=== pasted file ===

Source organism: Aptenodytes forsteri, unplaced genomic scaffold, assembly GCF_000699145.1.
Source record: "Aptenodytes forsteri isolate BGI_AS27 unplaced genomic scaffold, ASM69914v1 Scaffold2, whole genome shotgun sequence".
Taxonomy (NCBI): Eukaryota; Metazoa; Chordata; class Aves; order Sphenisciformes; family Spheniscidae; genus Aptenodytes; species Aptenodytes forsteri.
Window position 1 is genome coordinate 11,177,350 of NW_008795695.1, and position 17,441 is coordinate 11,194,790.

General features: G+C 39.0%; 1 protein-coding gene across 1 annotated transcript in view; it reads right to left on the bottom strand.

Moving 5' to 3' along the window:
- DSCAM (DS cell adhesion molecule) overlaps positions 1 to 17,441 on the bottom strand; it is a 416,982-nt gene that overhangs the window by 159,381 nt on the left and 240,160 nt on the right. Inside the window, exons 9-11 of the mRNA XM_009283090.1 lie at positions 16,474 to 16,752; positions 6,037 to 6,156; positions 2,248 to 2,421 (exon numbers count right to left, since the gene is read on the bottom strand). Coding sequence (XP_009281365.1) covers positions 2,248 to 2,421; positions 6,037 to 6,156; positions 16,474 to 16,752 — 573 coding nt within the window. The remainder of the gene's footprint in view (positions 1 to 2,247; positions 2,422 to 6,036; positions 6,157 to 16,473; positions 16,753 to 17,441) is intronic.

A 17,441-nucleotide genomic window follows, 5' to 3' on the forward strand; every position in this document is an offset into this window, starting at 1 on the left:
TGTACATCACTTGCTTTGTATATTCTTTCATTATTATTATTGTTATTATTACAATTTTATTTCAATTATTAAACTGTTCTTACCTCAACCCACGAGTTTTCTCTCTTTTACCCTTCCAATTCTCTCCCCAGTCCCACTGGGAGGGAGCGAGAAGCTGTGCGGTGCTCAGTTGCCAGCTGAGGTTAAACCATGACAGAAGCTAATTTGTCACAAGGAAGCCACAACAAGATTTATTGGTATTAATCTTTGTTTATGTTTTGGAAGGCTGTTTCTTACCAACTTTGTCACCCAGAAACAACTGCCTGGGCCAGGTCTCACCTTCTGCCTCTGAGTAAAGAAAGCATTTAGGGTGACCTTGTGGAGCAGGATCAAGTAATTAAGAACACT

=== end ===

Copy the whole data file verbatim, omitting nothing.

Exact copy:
Source organism: Aptenodytes forsteri, unplaced genomic scaffold, assembly GCF_000699145.1.
Source record: "Aptenodytes forsteri isolate BGI_AS27 unplaced genomic scaffold, ASM69914v1 Scaffold2, whole genome shotgun sequence".
Taxonomy (NCBI): Eukaryota; Metazoa; Chordata; class Aves; order Sphenisciformes; family Spheniscidae; genus Aptenodytes; species Aptenodytes forsteri.
Window position 1 is genome coordinate 11,177,350 of NW_008795695.1, and position 17,441 is coordinate 11,194,790.

General features: G+C 39.0%; 1 protein-coding gene across 1 annotated transcript in view; it reads right to left on the bottom strand.

Moving 5' to 3' along the window:
- DSCAM (DS cell adhesion molecule) overlaps positions 1 to 17,441 on the bottom strand; it is a 416,982-nt gene that overhangs the window by 159,381 nt on the left and 240,160 nt on the right. Inside the window, exons 9-11 of the mRNA XM_009283090.1 lie at positions 16,474 to 16,752; positions 6,037 to 6,156; positions 2,248 to 2,421 (exon numbers count right to left, since the gene is read on the bottom strand). Coding sequence (XP_009281365.1) covers positions 2,248 to 2,421; positions 6,037 to 6,156; positions 16,474 to 16,752 — 573 coding nt within the window. The remainder of the gene's footprint in view (positions 1 to 2,247; positions 2,422 to 6,036; positions 6,157 to 16,473; positions 16,753 to 17,441) is intronic.

A 17,441-nucleotide genomic window follows, 5' to 3' on the forward strand; every position in this document is an offset into this window, starting at 1 on the left:
TGTACATCACTTGCTTTGTATATTCTTTCATTATTATTATTGTTATTATTACAATTTTATTTCAATTATTAAACTGTTCTTACCTCAACCCACGAGTTTTCTCTCTTTTACCCTTCCAATTCTCTCCCCAGTCCCACTGGGAGGGAGCGAGAAGCTGTGCGGTGCTCAGTTGCCAGCTGAGGTTAAACCATGACAGAAGCTAATTTGTCACAAGGAAGCCACAACAAGATTTATTGGTATTAATCTTTGTTTATGTTTTGGAAGGCTGTTTCTTACCAACTTTGTCACCCAGAAACAACTGCCTGGGCCAGGTCTCACCTTCTGCCTCTGAGTAAAGAAAGCATTTAGGGTGACCTTGTGGAGCAGGATCAAGTAATTAAGAACACT